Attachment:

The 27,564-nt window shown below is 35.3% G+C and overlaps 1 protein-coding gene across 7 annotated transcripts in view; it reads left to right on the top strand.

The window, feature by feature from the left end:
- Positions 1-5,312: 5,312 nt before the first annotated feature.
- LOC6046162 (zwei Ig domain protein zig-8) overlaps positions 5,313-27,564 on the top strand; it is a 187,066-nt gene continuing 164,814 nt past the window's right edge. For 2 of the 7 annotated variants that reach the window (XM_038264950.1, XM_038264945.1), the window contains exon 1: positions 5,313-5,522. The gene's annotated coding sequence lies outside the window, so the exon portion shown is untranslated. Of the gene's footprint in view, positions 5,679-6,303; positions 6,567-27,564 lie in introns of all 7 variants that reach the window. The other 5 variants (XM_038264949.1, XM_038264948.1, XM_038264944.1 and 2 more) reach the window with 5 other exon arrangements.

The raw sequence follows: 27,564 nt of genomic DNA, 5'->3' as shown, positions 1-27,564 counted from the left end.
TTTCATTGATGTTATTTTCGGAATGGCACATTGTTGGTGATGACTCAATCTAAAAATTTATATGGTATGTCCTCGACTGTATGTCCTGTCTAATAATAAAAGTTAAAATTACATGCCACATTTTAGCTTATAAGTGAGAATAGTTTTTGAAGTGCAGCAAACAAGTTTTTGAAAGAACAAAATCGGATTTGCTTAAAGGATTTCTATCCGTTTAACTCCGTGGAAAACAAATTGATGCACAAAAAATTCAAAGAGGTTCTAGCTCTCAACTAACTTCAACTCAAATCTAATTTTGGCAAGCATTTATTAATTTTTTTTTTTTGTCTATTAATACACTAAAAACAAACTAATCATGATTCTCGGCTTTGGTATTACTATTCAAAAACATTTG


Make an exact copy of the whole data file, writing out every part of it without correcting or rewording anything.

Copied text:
The 27,564-nt window shown below is 35.3% G+C and overlaps 1 protein-coding gene across 7 annotated transcripts in view; it reads left to right on the top strand.

The window, feature by feature from the left end:
- Positions 1-5,312: 5,312 nt before the first annotated feature.
- LOC6046162 (zwei Ig domain protein zig-8) overlaps positions 5,313-27,564 on the top strand; it is a 187,066-nt gene continuing 164,814 nt past the window's right edge. For 2 of the 7 annotated variants that reach the window (XM_038264950.1, XM_038264945.1), the window contains exon 1: positions 5,313-5,522. The gene's annotated coding sequence lies outside the window, so the exon portion shown is untranslated. Of the gene's footprint in view, positions 5,679-6,303; positions 6,567-27,564 lie in introns of all 7 variants that reach the window. The other 5 variants (XM_038264949.1, XM_038264948.1, XM_038264944.1 and 2 more) reach the window with 5 other exon arrangements.

The raw sequence follows: 27,564 nt of genomic DNA, 5'->3' as shown, positions 1-27,564 counted from the left end.
TTTCATTGATGTTATTTTCGGAATGGCACATTGTTGGTGATGACTCAATCTAAAAATTTATATGGTATGTCCTCGACTGTATGTCCTGTCTAATAATAAAAGTTAAAATTACATGCCACATTTTAGCTTATAAGTGAGAATAGTTTTTGAAGTGCAGCAAACAAGTTTTTGAAAGAACAAAATCGGATTTGCTTAAAGGATTTCTATCCGTTTAACTCCGTGGAAAACAAATTGATGCACAAAAAATTCAAAGAGGTTCTAGCTCTCAACTAACTTCAACTCAAATCTAATTTTGGCAAGCATTTATTAATTTTTTTTTTTTGTCTATTAATACACTAAAAACAAACTAATCATGATTCTCGGCTTTGGTATTACTATTCAAAAACATTTG